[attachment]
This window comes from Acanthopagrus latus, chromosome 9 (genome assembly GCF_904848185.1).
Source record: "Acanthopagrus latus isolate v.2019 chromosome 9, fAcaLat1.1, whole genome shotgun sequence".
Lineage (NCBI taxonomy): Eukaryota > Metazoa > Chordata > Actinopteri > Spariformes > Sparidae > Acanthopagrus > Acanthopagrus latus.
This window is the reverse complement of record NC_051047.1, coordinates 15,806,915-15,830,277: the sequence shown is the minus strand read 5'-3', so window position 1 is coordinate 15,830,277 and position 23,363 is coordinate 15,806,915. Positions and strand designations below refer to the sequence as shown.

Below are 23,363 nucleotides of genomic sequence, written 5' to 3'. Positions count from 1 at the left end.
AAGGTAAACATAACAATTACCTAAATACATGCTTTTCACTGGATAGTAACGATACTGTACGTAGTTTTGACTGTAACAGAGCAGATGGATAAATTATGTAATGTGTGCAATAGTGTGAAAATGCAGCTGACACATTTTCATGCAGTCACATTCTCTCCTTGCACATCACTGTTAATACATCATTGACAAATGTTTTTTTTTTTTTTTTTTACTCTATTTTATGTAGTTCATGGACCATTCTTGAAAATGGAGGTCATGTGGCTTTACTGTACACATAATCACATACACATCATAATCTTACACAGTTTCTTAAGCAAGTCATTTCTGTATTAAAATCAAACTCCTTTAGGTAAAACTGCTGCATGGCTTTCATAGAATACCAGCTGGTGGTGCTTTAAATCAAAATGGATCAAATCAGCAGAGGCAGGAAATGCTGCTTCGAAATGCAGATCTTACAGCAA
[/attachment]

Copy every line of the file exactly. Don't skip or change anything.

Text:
This window comes from Acanthopagrus latus, chromosome 9 (genome assembly GCF_904848185.1).
Source record: "Acanthopagrus latus isolate v.2019 chromosome 9, fAcaLat1.1, whole genome shotgun sequence".
Lineage (NCBI taxonomy): Eukaryota > Metazoa > Chordata > Actinopteri > Spariformes > Sparidae > Acanthopagrus > Acanthopagrus latus.
This window is the reverse complement of record NC_051047.1, coordinates 15,806,915-15,830,277: the sequence shown is the minus strand read 5'-3', so window position 1 is coordinate 15,830,277 and position 23,363 is coordinate 15,806,915. Positions and strand designations below refer to the sequence as shown.

Below are 23,363 nucleotides of genomic sequence, written 5' to 3'. Positions count from 1 at the left end.
AAGGTAAACATAACAATTACCTAAATACATGCTTTTCACTGGATAGTAACGATACTGTACGTAGTTTTGACTGTAACAGAGCAGATGGATAAATTATGTAATGTGTGCAATAGTGTGAAAATGCAGCTGACACATTTTCATGCAGTCACATTCTCTCCTTGCACATCACTGTTAATACATCATTGACAAATGTTTTTTTTTTTTTTTTTTACTCTATTTTATGTAGTTCATGGACCATTCTTGAAAATGGAGGTCATGTGGCTTTACTGTACACATAATCACATACACATCATAATCTTACACAGTTTCTTAAGCAAGTCATTTCTGTATTAAAATCAAACTCCTTTAGGTAAAACTGCTGCATGGCTTTCATAGAATACCAGCTGGTGGTGCTTTAAATCAAAATGGATCAAATCAGCAGAGGCAGGAAATGCTGCTTCGAAATGCAGATCTTACAGCAA